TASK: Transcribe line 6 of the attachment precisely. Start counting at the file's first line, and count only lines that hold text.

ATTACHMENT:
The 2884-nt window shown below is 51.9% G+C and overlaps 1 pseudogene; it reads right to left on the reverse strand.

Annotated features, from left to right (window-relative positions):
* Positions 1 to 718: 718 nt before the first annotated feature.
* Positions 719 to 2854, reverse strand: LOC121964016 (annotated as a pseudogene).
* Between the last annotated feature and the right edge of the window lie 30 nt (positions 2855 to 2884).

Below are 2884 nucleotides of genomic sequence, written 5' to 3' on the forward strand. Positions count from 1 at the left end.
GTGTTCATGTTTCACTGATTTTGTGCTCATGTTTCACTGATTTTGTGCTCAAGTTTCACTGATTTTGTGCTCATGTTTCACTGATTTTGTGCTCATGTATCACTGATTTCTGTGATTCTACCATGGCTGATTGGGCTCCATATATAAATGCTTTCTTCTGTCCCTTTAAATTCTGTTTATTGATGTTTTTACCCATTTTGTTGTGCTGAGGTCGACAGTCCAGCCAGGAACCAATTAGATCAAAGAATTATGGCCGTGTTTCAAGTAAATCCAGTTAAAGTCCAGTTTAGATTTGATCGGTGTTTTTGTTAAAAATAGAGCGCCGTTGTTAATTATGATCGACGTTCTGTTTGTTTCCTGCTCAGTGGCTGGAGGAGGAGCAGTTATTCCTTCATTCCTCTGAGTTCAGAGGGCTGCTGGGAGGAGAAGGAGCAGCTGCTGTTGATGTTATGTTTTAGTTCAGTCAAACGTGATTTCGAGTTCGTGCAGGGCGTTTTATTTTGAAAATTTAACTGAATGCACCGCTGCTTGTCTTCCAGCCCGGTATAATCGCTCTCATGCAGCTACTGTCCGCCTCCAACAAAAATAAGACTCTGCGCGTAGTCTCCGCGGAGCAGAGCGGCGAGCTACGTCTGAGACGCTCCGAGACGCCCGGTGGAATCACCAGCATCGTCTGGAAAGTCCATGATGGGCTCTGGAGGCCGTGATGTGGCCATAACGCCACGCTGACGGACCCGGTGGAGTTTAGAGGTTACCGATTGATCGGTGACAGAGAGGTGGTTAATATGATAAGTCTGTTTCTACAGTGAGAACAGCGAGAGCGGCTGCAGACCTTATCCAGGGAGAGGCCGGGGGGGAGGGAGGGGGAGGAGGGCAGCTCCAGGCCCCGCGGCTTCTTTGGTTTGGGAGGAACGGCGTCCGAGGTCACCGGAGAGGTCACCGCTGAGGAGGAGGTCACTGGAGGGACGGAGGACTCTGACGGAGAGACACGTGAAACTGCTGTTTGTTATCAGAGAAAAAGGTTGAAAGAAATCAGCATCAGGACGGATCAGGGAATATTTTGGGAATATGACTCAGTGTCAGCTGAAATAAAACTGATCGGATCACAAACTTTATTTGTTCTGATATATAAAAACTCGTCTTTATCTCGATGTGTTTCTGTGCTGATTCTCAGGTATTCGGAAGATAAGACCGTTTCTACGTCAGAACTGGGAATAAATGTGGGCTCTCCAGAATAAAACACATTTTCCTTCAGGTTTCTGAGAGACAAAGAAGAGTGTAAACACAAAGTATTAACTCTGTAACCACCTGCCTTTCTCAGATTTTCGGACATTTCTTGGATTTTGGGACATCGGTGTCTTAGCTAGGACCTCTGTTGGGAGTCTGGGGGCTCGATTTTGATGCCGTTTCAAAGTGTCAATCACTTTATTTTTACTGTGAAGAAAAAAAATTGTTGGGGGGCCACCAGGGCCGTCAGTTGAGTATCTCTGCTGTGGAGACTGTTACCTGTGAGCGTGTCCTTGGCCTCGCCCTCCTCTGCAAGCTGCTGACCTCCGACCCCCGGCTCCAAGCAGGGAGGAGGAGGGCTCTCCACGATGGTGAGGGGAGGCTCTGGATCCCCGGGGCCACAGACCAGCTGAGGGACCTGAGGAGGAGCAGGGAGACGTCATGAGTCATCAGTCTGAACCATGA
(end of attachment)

Below are 2884 nucleotides of genomic sequence, written 5' to 3' on the forward strand. Positions count from 1 at the left end.